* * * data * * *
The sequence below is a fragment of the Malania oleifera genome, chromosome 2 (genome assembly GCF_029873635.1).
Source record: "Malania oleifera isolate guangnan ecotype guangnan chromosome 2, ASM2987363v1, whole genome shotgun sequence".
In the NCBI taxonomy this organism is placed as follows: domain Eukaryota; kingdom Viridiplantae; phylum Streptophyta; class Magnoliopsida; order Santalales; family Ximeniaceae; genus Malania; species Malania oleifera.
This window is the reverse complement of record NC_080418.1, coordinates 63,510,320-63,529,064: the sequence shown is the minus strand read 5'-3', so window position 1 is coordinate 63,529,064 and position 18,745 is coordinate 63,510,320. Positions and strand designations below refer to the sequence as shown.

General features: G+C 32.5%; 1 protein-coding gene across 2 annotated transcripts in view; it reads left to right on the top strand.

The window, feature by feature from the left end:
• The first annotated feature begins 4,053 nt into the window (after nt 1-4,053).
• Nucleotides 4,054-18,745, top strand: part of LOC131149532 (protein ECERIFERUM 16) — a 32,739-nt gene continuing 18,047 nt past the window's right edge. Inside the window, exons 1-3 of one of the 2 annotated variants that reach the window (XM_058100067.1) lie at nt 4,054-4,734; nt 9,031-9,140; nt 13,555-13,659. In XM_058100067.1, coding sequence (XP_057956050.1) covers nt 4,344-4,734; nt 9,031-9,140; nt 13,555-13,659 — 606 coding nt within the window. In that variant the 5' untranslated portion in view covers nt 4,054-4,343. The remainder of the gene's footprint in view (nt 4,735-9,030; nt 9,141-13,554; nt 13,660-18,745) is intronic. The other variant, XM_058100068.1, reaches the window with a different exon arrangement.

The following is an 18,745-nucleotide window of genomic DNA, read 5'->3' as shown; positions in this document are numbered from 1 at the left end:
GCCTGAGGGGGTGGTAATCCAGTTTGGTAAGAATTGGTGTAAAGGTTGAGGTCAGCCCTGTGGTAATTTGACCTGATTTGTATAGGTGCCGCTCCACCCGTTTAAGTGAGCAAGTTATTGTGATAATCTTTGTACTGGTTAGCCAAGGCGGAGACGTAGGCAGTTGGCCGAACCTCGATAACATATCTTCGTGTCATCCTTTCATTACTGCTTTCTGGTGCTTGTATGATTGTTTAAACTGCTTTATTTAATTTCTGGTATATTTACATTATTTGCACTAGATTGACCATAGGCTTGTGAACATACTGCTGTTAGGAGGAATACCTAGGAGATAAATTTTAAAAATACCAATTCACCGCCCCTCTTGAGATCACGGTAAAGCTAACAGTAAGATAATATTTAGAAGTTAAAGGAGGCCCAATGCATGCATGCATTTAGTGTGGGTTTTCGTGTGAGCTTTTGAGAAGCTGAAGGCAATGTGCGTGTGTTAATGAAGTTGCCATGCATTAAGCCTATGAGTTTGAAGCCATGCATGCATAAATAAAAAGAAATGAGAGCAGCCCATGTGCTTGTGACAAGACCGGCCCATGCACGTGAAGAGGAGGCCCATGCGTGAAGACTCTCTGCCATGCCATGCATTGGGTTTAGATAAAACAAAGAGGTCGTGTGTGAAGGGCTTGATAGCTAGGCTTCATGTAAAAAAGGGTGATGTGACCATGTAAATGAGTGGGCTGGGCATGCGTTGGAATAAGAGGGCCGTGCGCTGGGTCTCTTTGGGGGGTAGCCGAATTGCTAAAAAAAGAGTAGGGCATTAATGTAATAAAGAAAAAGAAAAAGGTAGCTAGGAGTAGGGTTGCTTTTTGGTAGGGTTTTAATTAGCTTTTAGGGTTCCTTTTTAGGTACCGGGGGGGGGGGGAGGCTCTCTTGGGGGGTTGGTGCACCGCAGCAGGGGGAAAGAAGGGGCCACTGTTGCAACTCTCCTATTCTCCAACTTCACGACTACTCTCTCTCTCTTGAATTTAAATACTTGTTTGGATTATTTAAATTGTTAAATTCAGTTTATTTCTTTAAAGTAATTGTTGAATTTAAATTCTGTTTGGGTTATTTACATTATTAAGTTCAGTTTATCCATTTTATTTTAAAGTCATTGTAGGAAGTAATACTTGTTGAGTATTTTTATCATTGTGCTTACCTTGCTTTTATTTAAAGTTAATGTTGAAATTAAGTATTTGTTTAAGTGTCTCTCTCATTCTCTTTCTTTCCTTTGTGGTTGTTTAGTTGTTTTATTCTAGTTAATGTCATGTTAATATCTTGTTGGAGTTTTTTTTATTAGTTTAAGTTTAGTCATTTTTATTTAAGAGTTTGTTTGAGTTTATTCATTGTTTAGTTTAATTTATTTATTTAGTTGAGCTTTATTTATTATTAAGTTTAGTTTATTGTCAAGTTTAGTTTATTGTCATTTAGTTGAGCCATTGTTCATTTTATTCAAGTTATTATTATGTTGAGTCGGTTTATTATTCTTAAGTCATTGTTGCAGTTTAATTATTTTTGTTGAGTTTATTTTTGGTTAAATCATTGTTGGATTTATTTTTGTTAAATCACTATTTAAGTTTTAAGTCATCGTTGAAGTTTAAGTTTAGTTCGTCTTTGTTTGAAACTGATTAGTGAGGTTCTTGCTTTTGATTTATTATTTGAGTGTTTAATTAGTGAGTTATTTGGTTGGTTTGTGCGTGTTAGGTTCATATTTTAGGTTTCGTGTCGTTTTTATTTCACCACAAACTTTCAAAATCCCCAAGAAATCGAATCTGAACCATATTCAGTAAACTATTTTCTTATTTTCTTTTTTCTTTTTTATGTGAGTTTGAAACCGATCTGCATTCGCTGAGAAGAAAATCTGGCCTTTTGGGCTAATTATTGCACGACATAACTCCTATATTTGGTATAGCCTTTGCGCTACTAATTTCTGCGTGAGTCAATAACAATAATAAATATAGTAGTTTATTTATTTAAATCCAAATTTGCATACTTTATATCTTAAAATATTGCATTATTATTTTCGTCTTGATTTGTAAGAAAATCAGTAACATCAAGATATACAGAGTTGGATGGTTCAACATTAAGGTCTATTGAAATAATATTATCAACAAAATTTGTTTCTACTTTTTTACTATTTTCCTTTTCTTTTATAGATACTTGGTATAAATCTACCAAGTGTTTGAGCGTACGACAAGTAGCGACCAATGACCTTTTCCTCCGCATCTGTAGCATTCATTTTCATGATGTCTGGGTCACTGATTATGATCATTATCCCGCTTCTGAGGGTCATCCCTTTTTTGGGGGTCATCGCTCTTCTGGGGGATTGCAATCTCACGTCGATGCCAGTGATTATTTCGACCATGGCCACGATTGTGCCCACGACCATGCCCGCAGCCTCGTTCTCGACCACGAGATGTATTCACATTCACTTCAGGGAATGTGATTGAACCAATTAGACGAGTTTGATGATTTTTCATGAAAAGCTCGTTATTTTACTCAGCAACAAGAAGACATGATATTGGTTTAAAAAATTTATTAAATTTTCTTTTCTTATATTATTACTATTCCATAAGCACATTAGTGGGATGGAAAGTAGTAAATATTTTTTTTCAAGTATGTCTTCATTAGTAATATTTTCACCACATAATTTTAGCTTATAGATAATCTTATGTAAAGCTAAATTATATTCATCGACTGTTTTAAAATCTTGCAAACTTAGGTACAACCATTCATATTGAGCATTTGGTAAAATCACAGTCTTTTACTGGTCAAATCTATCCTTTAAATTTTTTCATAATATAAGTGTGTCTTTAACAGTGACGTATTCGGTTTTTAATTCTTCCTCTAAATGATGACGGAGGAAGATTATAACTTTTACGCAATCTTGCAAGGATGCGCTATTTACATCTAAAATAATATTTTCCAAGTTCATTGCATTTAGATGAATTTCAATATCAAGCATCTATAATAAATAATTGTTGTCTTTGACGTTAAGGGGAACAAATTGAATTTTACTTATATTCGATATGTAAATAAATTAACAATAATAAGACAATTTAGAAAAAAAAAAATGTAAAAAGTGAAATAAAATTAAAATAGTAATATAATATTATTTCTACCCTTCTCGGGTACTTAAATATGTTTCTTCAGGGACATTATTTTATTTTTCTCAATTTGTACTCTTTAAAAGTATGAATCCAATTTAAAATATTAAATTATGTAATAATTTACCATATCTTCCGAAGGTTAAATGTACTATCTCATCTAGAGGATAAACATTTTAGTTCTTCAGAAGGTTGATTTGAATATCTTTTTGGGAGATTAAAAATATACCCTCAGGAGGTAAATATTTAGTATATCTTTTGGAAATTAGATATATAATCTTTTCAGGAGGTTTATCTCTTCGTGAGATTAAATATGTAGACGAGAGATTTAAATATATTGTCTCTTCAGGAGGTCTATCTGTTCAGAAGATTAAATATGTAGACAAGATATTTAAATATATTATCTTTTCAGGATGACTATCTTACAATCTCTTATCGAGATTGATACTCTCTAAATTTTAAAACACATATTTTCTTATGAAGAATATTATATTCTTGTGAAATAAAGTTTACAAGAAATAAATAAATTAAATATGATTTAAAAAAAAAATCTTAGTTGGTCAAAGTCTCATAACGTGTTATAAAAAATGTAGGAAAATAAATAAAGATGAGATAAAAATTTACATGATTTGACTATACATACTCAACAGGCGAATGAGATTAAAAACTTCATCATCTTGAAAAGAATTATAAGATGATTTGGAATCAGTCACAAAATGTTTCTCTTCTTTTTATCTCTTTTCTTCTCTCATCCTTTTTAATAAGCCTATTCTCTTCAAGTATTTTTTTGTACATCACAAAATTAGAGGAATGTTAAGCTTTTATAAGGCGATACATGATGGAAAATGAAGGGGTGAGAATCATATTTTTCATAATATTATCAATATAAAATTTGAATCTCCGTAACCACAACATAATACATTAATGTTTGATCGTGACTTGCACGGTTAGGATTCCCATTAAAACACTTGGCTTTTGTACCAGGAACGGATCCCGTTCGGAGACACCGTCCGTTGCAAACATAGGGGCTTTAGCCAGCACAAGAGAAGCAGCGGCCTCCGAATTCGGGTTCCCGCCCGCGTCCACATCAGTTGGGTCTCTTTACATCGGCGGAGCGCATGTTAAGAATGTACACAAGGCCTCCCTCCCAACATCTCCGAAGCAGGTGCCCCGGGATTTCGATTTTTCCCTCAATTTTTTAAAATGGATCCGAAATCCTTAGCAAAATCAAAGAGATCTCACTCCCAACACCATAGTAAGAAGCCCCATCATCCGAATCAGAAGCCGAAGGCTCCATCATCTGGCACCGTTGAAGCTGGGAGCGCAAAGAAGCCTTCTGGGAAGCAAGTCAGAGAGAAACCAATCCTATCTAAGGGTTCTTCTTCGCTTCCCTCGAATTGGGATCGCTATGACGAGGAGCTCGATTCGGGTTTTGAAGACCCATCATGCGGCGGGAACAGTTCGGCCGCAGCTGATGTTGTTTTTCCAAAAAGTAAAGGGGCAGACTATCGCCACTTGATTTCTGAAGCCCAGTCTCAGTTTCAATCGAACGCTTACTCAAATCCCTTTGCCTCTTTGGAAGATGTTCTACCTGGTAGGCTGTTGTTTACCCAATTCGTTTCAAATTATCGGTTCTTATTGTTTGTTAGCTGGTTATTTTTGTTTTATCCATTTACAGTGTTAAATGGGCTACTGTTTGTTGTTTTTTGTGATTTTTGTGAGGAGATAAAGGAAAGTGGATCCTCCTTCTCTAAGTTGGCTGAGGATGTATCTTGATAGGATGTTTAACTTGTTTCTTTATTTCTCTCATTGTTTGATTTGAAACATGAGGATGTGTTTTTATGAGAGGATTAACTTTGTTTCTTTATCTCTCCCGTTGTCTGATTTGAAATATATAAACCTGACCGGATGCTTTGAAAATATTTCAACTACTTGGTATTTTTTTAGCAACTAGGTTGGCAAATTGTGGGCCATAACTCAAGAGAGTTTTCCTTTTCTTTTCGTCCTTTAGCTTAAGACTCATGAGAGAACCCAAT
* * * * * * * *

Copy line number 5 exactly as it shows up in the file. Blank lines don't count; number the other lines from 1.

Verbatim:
General features: G+C 32.5%; 1 protein-coding gene across 2 annotated transcripts in view; it reads left to right on the top strand.